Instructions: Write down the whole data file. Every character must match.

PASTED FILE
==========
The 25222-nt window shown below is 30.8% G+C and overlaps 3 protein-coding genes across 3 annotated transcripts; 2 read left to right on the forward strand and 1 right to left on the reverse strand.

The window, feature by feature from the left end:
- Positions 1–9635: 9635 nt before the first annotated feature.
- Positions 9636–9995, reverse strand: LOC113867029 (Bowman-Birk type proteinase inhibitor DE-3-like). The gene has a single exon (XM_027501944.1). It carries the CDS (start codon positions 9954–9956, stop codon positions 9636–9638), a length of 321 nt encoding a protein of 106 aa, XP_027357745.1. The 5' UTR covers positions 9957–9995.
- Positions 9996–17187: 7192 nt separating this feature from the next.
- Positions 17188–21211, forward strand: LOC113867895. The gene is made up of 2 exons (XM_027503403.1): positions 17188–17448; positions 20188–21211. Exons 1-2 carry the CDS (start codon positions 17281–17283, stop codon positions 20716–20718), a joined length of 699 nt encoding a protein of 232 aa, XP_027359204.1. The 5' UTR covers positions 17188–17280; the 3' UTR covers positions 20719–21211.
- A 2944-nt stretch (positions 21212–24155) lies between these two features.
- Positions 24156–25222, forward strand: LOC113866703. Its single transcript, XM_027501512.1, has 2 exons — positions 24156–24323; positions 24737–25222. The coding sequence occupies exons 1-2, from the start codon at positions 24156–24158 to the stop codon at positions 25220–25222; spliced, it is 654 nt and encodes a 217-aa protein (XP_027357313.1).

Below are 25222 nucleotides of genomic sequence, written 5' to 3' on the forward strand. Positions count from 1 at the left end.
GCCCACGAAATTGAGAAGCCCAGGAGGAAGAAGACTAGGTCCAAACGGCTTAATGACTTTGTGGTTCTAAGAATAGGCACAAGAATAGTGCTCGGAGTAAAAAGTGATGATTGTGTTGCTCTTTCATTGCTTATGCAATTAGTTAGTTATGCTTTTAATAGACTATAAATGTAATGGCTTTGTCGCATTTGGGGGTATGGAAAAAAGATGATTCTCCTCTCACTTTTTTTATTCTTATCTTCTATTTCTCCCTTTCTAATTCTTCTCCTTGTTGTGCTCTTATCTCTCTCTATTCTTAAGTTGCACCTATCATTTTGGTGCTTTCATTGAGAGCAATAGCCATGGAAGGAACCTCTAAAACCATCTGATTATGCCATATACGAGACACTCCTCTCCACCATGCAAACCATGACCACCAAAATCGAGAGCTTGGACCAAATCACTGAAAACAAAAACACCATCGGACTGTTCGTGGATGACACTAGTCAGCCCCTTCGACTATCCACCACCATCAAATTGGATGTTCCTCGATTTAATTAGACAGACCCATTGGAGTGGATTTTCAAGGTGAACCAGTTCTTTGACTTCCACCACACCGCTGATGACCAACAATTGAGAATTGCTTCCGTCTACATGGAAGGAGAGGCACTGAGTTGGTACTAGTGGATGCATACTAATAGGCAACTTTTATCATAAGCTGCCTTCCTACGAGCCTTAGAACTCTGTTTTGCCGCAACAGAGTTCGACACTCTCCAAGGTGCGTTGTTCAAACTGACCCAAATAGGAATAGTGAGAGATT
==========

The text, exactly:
The 25222-nt window shown below is 30.8% G+C and overlaps 3 protein-coding genes across 3 annotated transcripts; 2 read left to right on the forward strand and 1 right to left on the reverse strand.

The window, feature by feature from the left end:
- Positions 1–9635: 9635 nt before the first annotated feature.
- Positions 9636–9995, reverse strand: LOC113867029 (Bowman-Birk type proteinase inhibitor DE-3-like). The gene has a single exon (XM_027501944.1). It carries the CDS (start codon positions 9954–9956, stop codon positions 9636–9638), a length of 321 nt encoding a protein of 106 aa, XP_027357745.1. The 5' UTR covers positions 9957–9995.
- Positions 9996–17187: 7192 nt separating this feature from the next.
- Positions 17188–21211, forward strand: LOC113867895. The gene is made up of 2 exons (XM_027503403.1): positions 17188–17448; positions 20188–21211. Exons 1-2 carry the CDS (start codon positions 17281–17283, stop codon positions 20716–20718), a joined length of 699 nt encoding a protein of 232 aa, XP_027359204.1. The 5' UTR covers positions 17188–17280; the 3' UTR covers positions 20719–21211.
- A 2944-nt stretch (positions 21212–24155) lies between these two features.
- Positions 24156–25222, forward strand: LOC113866703. Its single transcript, XM_027501512.1, has 2 exons — positions 24156–24323; positions 24737–25222. The coding sequence occupies exons 1-2, from the start codon at positions 24156–24158 to the stop codon at positions 25220–25222; spliced, it is 654 nt and encodes a 217-aa protein (XP_027357313.1).

Below are 25222 nucleotides of genomic sequence, written 5' to 3' on the forward strand. Positions count from 1 at the left end.
GCCCACGAAATTGAGAAGCCCAGGAGGAAGAAGACTAGGTCCAAACGGCTTAATGACTTTGTGGTTCTAAGAATAGGCACAAGAATAGTGCTCGGAGTAAAAAGTGATGATTGTGTTGCTCTTTCATTGCTTATGCAATTAGTTAGTTATGCTTTTAATAGACTATAAATGTAATGGCTTTGTCGCATTTGGGGGTATGGAAAAAAGATGATTCTCCTCTCACTTTTTTTATTCTTATCTTCTATTTCTCCCTTTCTAATTCTTCTCCTTGTTGTGCTCTTATCTCTCTCTATTCTTAAGTTGCACCTATCATTTTGGTGCTTTCATTGAGAGCAATAGCCATGGAAGGAACCTCTAAAACCATCTGATTATGCCATATACGAGACACTCCTCTCCACCATGCAAACCATGACCACCAAAATCGAGAGCTTGGACCAAATCACTGAAAACAAAAACACCATCGGACTGTTCGTGGATGACACTAGTCAGCCCCTTCGACTATCCACCACCATCAAATTGGATGTTCCTCGATTTAATTAGACAGACCCATTGGAGTGGATTTTCAAGGTGAACCAGTTCTTTGACTTCCACCACACCGCTGATGACCAACAATTGAGAATTGCTTCCGTCTACATGGAAGGAGAGGCACTGAGTTGGTACTAGTGGATGCATACTAATAGGCAACTTTTATCATAAGCTGCCTTCCTACGAGCCTTAGAACTCTGTTTTGCCGCAACAGAGTTCGACACTCTCCAAGGTGCGTTGTTCAAACTGACCCAAATAGGAATAGTGAGAGATT